THE LITTLE PRISONER by Jane Elliott

THE LITTLE PRISONER

A Memoir

KIRKUS REVIEW

Harrowing portrait of a young girl’s brutal abuse at the hands of her stepfather.

After an evaluation by social services determining neglect, Elliott (a pseudonym) and her brother were taken away from their heavy-drinking father and unfaithful mother to be placed in foster care. Limited to seeing her children on supervised visits, their mother continued an affair with Richard, a moody, shifty teenager who swiftly assumed the role of stepfather; he was 18 when the author was returned to her parent’s custody. Elliott’s beloved brother lucked out and was left to be adopted by a respectable family; her mother bragged about manipulating authorities with a bribe stipulating that the couple “only wanted the girl” back. Stepfather Richard, prone to angry rages, hated Elliott on sight and insisted she and the rest of the family (he and her mother eventually had four sons) keep the house spotless, or corporal punishment would follow. The abuse quickly ballooned to catastrophic proportions. Richard spat in her food, viciously beat her, tried to drown her, suffocated her and threatened her with kitchen knives. The author’s mother, clearly aware of the situation, never objected, fearing for her own personal safety. Attempts to run away at age six were met with increased tyranny, psychological torture and humiliation that continued well into Elliott’s adolescence, a physical state that only seemed to amplify her stepfather’s relentless sexual exploitation. Readers will breathlessly whip through Elliott’s explicit, page-turning chronicle, rooting for her to reach some sort of asylum. But even as a young adult with a boyfriend and children of her own, she would see many more years of maltreatment, including the violent backlash from other members of the family after she leaked her story to police. Though Elliott’s stepfather was eventually sentenced to 15 years in prison, questions remain as to how someone carries on with life after such an atrocity has left the scars of abuse deeply embedded in both mind and body.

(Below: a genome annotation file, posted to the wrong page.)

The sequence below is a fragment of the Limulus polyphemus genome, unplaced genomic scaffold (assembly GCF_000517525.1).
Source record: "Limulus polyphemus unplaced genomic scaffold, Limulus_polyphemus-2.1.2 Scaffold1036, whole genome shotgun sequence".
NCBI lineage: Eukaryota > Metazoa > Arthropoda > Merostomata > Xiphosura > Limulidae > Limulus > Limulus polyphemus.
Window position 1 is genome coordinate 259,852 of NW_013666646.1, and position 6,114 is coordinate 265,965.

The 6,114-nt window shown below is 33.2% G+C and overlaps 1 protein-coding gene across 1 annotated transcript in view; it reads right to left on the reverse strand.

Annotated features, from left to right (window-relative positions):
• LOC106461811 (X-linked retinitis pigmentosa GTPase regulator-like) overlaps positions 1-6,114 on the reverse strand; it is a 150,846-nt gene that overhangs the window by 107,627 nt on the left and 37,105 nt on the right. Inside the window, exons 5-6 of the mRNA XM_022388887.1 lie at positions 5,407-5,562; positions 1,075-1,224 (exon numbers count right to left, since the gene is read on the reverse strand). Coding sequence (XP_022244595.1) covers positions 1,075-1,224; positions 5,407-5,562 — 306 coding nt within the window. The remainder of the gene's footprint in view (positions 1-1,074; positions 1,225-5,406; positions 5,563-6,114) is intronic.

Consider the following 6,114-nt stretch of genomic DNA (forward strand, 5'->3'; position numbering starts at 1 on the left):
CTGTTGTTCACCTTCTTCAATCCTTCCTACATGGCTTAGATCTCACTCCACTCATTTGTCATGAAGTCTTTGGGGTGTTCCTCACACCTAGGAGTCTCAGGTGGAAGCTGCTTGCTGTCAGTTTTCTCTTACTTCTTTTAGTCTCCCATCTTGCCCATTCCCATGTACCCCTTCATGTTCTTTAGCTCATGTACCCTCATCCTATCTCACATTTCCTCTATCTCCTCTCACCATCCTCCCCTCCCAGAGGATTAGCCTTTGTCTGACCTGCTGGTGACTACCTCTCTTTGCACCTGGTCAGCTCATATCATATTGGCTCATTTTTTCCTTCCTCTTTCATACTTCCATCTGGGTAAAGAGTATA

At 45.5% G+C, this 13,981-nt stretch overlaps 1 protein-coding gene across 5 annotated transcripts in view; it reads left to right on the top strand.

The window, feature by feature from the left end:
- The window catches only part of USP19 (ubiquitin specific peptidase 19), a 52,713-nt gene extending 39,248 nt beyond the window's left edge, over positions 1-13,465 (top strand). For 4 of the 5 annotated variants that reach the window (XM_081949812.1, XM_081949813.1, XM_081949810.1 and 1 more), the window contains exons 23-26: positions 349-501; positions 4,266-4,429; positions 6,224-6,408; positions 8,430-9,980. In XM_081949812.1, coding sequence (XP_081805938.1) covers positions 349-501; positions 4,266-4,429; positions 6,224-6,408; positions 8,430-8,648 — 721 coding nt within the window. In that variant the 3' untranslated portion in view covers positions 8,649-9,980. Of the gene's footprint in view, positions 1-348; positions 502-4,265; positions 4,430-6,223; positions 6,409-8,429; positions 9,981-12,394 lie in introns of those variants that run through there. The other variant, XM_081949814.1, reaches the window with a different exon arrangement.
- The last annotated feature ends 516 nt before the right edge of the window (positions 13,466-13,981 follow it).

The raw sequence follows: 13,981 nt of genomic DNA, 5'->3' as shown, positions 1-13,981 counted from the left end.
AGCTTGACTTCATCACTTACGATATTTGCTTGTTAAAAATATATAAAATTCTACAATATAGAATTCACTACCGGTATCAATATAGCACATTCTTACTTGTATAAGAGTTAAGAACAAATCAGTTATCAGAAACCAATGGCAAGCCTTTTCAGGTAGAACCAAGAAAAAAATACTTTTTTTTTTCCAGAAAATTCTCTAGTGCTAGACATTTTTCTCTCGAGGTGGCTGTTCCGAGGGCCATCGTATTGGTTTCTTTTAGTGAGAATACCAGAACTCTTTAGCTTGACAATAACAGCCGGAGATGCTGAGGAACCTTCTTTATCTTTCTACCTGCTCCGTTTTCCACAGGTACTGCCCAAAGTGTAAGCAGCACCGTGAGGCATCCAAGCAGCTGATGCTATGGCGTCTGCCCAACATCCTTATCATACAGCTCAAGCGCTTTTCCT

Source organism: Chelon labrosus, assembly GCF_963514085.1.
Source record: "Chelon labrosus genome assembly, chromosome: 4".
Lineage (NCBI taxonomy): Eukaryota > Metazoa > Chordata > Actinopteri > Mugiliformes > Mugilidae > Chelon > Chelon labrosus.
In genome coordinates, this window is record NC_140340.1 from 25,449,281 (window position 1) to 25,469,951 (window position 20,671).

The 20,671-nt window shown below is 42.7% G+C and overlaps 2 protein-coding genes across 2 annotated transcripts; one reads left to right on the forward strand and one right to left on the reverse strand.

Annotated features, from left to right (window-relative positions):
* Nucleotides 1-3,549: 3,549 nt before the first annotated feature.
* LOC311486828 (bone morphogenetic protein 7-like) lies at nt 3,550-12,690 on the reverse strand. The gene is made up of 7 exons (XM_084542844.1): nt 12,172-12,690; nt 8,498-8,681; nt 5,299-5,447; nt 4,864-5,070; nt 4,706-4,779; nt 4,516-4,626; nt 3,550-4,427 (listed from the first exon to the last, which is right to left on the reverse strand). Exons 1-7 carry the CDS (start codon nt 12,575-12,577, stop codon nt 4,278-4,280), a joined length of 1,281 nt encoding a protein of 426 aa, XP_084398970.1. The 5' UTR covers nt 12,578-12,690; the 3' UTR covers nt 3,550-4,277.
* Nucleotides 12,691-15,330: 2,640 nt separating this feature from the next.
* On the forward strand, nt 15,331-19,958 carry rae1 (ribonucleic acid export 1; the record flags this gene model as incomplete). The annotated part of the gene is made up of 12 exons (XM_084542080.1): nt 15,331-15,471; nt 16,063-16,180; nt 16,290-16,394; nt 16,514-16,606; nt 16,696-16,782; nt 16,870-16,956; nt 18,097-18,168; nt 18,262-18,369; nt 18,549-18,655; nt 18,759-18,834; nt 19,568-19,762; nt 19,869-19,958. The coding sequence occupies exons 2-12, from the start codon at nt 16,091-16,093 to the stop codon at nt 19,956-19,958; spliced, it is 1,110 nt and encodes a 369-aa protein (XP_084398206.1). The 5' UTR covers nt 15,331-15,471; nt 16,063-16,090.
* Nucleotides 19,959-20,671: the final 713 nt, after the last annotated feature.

Shockingly graphic, disturbingly powerful.

Pub Date: July 24th, 2008
ISBN: 978-0-06-156131-3
Page count: 288pp
Publisher: Harper/HarperCollins
Review Posted Online:
Kirkus Reviews Issue: May 15th, 2008




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